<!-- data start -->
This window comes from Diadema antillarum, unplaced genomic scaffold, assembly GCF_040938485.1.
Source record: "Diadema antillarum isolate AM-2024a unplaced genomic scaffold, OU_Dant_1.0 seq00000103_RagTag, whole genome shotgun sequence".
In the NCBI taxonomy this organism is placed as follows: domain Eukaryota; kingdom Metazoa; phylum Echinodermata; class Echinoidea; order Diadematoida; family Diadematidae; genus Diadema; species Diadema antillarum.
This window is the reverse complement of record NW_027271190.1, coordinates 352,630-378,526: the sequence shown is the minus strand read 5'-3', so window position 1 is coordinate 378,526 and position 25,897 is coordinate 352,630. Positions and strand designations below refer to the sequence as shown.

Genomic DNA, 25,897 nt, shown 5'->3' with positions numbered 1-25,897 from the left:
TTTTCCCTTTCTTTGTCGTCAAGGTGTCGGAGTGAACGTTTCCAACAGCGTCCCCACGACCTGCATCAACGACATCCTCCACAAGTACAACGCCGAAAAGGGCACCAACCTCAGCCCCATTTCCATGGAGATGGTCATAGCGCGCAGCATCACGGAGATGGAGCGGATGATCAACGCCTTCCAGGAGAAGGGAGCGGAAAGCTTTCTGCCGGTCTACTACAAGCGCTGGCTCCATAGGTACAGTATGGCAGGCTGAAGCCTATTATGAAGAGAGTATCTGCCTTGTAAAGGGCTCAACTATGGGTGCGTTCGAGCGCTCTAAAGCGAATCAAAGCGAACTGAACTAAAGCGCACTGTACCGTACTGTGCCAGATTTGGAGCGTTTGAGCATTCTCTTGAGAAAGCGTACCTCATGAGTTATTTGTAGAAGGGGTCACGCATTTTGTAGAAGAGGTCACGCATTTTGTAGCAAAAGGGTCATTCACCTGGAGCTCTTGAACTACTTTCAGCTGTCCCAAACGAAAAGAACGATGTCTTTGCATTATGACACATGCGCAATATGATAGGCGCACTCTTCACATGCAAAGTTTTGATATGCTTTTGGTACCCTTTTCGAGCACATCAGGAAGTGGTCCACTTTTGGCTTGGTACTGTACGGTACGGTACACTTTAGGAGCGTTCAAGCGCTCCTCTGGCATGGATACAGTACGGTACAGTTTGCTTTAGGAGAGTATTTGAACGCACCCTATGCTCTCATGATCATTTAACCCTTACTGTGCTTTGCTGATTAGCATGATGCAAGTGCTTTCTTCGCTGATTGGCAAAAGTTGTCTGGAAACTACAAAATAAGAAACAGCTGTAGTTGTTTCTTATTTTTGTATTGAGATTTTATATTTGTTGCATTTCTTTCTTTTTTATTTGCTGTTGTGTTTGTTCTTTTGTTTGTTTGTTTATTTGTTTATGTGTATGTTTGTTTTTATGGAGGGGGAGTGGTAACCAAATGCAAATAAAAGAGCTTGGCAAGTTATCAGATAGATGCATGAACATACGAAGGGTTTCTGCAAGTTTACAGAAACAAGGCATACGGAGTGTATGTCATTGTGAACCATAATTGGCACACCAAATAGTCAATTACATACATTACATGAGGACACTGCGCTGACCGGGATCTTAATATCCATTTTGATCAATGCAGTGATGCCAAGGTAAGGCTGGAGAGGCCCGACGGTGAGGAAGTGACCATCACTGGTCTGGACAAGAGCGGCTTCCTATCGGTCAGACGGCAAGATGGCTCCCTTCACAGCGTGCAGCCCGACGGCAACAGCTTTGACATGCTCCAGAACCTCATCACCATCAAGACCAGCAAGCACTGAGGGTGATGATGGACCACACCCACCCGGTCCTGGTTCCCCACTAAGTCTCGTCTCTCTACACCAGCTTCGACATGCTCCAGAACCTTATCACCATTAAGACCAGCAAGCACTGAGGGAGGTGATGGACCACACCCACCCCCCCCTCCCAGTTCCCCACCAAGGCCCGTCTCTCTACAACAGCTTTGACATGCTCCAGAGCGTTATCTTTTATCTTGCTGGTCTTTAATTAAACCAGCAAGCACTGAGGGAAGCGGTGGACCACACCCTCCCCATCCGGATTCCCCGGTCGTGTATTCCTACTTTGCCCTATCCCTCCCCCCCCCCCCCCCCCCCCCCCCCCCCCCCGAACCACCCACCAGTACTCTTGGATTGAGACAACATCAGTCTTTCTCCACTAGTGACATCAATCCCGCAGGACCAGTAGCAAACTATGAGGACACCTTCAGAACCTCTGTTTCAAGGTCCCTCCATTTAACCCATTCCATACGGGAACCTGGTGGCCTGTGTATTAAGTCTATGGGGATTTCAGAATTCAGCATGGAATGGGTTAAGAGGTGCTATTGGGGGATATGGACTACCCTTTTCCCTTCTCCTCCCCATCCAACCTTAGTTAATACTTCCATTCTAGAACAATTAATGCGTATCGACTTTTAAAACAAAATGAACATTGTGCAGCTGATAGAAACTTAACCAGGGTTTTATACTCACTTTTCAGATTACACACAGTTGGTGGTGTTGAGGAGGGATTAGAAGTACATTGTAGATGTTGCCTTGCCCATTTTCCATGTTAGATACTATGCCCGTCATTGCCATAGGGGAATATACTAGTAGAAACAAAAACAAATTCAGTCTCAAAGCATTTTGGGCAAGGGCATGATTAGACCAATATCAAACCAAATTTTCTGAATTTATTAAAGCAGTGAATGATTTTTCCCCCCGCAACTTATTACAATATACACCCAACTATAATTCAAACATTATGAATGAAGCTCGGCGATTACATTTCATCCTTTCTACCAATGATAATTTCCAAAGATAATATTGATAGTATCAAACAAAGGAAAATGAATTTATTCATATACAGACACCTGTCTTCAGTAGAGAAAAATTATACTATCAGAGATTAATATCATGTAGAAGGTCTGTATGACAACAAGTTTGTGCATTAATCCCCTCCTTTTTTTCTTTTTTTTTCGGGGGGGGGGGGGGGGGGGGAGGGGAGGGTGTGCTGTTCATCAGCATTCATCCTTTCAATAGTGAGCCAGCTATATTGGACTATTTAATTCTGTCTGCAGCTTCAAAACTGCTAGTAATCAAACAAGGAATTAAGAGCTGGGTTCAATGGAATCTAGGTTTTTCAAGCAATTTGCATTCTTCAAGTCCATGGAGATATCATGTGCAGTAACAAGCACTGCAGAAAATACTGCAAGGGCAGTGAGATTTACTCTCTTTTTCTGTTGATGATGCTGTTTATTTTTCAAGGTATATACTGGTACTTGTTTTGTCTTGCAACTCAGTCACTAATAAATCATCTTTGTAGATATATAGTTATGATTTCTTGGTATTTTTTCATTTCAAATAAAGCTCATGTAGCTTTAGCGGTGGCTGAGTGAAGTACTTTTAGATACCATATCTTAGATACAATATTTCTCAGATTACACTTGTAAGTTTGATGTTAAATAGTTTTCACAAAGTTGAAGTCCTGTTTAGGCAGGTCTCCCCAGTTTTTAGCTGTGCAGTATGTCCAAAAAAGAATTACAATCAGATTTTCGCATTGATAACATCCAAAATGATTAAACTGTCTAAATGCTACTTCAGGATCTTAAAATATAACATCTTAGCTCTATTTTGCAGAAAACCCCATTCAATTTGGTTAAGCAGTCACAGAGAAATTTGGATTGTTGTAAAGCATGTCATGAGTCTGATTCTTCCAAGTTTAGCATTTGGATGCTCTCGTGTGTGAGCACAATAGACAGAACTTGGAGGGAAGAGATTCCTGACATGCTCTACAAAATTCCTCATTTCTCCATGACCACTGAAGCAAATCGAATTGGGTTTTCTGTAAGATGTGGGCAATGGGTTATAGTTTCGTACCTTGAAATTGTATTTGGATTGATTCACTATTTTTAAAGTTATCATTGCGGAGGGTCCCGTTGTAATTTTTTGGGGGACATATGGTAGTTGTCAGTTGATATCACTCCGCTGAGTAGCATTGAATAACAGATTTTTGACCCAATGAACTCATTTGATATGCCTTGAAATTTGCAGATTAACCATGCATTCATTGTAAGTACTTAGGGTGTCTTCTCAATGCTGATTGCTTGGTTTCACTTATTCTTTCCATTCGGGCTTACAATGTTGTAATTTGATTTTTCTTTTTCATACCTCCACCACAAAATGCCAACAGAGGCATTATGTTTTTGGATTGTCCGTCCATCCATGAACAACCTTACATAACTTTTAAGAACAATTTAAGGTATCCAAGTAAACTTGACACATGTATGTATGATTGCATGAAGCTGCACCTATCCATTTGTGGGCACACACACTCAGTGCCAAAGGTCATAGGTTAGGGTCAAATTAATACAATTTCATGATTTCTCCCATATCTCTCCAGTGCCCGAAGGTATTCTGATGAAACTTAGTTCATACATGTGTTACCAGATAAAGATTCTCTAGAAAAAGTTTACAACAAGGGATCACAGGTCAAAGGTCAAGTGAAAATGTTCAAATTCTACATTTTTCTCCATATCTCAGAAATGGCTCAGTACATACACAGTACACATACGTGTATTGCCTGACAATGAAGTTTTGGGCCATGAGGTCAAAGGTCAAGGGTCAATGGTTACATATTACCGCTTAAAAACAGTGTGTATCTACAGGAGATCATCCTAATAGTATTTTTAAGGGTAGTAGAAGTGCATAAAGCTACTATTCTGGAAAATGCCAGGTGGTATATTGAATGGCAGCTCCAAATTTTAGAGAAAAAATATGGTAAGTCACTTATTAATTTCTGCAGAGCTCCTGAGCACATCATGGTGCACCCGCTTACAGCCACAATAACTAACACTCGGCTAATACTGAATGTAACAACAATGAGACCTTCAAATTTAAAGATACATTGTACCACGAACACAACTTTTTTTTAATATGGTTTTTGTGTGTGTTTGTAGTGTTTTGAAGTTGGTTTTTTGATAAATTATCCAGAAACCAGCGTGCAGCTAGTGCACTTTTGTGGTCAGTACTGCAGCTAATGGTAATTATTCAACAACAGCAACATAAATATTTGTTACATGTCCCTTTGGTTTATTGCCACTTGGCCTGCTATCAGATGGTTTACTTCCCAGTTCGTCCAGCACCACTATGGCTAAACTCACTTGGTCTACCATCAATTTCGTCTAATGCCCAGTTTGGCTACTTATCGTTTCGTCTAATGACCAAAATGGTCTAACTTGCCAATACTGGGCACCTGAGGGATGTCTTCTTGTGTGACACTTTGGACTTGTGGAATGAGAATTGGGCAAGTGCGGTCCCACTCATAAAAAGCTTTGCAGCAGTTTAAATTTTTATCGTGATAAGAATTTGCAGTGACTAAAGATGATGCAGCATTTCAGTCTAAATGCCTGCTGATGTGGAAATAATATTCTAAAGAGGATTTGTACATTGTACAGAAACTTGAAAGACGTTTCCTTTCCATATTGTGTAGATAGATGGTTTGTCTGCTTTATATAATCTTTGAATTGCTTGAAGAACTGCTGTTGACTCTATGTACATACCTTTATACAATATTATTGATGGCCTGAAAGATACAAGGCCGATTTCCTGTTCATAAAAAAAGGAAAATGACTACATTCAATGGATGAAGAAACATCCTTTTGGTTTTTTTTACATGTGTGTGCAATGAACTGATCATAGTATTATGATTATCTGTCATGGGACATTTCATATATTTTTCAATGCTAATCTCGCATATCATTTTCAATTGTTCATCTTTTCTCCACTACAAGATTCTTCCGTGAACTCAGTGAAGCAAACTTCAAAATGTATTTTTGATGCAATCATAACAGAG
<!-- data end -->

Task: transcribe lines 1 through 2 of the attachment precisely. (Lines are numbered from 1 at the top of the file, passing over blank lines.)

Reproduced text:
This window comes from Diadema antillarum, unplaced genomic scaffold, assembly GCF_040938485.1.
Source record: "Diadema antillarum isolate AM-2024a unplaced genomic scaffold, OU_Dant_1.0 seq00000103_RagTag, whole genome shotgun sequence".